Coordinating energy research for a low carbon Europe
‘Opportunities and challenges of batteries for energy storage in the EU’
Brussels, 19 October 2016
The EERA workshop on opportunities and challenges of batteries for energy storage in the EU took place in Brussels on October 19, 2016. The main objective of the workshop was to stimulate an in- depth discussion on status and challenges of batteries for energy storage in relation to research, industrial, socio-economic and consumer aspects and to policy initiatives at European level, particularly the Integrated Strategic Energy Technology Plan (SET-Plan). The discussion covered issues related to the broad spectrum of battery applications, from e-mobility to residential storage and stationary applications.
This report provides an overview of the main points of discussion and recommendations to foster the development of batteries for energy storage in Europe, as emerged during the workshop.
The workshop gathered 27 participants from research, industry, consumer associations and the European Commission, with representatives of four Directorate Generals (the Joint Research Center, DG Energy, DG Research & Innovation and DG Environment). It was led and facilitated by the EERA Joint Programme (JP) on Energy Storage. The JP AMPEA (Advanced Materials and Processes for Energy Applications), JP Smart Grids, JP E3S (Economic, Environmental and Social Impacts) and JP Fuel Cells & Hydrogen contributed to the presentations and the discussion.
The representatives of the European Commission emphasized that the EU climate and energy objectives for 2030 (40% greenhouse gases, 27% renewable energy, 27% energy savings) will require additional, dedicated measures, including the deployment of storage technologies. Moreover, it is important to set clear priorities and maximize synergies, e.g. between the transport and power systems, for example by developing energy storage solutions, including next generation batteries that meet transport requirements and enable Europe to develop a manufacturing base for the mass production of this type of solutions. Increasing performance and safety and reducing costs of battery systems used for storage in the automotive and other sectors are the ultimate goals of Key Action 7, ‘Become competitive in the global battery sector to drive e-mobility forward’ – the only non-technology neutral action of the SET- Plan. A Declaration of Intent, with targets for R&I actions agreed by the stakeholders, was signed in Summer 2016, and a temporary Working Group will soon start its work to define the implementation plan based on the defined targets.
The participants agreed that the production of battery materials and battery cells in Europe should not be driven by raw materials (global market) but by industrial maturity of technologies. The industry plays the main role to go beyond the cell research to manufacturing. It is necessary to foster collaboration between industry and research to join technology readiness and market readiness.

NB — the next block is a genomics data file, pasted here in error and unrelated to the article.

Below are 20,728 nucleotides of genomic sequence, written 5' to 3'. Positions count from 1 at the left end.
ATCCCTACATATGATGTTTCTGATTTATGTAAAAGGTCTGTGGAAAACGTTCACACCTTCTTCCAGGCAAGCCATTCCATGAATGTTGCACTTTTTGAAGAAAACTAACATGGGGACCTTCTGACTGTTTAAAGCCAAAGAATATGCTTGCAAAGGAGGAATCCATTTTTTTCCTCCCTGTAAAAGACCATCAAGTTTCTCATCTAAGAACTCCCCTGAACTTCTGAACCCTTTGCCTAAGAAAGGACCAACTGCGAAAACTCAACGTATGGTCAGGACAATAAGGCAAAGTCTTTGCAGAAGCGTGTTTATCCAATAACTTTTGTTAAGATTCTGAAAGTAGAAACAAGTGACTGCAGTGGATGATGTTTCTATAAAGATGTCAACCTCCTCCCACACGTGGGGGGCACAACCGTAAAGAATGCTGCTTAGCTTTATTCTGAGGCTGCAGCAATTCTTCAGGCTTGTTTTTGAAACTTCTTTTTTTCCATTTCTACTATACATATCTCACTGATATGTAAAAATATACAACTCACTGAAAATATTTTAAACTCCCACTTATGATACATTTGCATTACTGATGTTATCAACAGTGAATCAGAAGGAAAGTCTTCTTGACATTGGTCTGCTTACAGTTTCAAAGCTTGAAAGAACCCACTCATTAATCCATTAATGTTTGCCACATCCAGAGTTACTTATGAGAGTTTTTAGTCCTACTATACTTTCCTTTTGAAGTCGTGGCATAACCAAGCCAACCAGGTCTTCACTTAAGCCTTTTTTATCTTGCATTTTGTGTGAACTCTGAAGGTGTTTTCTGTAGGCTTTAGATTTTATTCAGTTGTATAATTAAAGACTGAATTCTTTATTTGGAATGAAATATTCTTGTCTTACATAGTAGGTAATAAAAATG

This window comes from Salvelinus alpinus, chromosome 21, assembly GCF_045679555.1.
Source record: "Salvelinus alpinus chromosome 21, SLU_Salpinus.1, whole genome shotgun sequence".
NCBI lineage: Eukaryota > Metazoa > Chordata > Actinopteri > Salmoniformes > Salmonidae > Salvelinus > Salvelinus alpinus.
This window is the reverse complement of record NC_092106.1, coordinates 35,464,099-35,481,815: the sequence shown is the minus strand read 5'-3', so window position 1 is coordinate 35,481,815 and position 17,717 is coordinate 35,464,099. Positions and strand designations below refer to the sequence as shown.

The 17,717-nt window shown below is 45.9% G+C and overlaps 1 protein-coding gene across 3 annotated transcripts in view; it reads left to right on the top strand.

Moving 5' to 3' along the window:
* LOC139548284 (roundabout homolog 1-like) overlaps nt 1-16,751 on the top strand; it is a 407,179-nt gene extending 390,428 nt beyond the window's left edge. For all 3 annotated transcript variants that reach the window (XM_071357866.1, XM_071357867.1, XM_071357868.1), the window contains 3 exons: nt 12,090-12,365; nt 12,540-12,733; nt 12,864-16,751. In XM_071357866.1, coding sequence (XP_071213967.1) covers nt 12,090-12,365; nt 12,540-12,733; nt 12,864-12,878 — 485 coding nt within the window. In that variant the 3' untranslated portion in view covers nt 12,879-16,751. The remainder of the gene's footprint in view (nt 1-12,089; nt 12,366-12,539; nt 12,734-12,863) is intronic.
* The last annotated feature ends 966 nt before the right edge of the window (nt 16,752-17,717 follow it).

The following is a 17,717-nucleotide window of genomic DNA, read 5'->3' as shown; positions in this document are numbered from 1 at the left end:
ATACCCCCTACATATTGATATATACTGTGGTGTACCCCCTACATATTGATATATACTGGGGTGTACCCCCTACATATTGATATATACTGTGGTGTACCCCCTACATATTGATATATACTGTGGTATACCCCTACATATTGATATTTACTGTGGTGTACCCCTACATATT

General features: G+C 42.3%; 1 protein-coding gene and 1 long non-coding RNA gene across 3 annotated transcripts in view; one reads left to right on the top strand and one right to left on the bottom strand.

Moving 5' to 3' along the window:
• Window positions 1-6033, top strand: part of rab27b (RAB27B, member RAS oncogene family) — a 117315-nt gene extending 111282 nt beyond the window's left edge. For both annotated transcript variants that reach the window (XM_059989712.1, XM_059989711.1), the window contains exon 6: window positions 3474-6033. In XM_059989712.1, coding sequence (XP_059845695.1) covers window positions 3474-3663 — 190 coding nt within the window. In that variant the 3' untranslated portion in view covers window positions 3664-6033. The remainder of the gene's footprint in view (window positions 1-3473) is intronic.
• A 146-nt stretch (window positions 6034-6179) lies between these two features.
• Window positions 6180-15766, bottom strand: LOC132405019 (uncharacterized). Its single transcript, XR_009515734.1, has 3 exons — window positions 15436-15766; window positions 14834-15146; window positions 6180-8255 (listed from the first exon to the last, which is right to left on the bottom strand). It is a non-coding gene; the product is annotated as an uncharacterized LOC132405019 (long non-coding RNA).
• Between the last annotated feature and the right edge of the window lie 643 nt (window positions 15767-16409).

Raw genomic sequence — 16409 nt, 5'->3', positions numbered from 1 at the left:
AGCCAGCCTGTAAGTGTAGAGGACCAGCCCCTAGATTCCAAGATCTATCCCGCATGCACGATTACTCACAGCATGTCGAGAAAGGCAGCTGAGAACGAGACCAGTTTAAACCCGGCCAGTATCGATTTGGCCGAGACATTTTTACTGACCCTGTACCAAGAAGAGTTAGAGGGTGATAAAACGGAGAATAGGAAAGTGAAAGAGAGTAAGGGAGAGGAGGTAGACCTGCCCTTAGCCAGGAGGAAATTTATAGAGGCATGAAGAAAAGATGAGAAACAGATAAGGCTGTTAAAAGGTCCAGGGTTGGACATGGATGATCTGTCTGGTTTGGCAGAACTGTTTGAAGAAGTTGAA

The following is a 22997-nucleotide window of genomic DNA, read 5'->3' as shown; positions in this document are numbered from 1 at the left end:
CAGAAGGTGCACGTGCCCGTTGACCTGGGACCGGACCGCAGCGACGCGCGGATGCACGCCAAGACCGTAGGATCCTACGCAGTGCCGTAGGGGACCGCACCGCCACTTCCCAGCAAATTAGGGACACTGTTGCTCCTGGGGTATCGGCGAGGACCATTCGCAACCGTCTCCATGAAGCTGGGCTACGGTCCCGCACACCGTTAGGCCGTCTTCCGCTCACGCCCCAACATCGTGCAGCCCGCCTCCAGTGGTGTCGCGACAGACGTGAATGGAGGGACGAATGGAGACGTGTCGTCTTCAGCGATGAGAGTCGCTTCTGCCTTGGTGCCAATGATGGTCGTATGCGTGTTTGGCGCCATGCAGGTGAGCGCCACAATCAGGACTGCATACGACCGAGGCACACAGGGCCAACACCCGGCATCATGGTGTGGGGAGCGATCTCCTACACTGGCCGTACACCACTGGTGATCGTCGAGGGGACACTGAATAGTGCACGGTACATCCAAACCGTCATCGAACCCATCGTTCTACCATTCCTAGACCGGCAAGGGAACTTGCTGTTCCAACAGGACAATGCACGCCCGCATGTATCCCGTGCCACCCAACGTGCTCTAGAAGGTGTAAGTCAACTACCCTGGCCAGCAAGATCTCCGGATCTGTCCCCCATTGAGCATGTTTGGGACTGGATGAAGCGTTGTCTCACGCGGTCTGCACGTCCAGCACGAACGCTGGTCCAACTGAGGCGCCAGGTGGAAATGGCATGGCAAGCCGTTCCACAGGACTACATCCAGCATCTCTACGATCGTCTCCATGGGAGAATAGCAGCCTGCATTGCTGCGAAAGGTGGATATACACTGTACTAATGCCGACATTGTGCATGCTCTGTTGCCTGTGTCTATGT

A recurring theme was the relevance of battery safety. Nowadays batteries can be considered safe in numerous cases of application. However, more efforts need to be done in order to fully understand the aging and degradation mechanisms, for example by analysis of quantitatively measured thermal and heat behavior during regular, abuse, and accident conditions. Also battery management systems which allow monitoring down to cell level should be developed. The importance of international harmonization regarding regulation and standards in the field of electrochemical energy storage was also highlighted.
Another conclusion that found broad support amongst the participants was the significance of energy storage to balance generation of energy. The European electricity transmission and distribution grids will undergo dramatic changes to accommodate increasing amounts of renewable electricity and, therefore, more flexibility and new technologies are needed to face this transition.
A special emphasis was put on the energy market design and the consumers. The new Electricity Market Design should ensure that the energy needs of large and small consumers can be met in Europe. It should take into account the opportunities offered by new technologies and the focus on consumers to develop and deploy new products and services.
In conclusion, a number of recommendations to foster the development of batteries for energy storage in Europe were highlighted, in particular:
EERA should keep on contributing to the EU objectives in this field through the work on the Integrated SET-Plan and other initiatives, including the one on Putting Science into Standards launched by the European Commission, with battery energy storage being one of the recent priorities.
About the EERA Joint Programme Energy Storage: www.eera-es.eu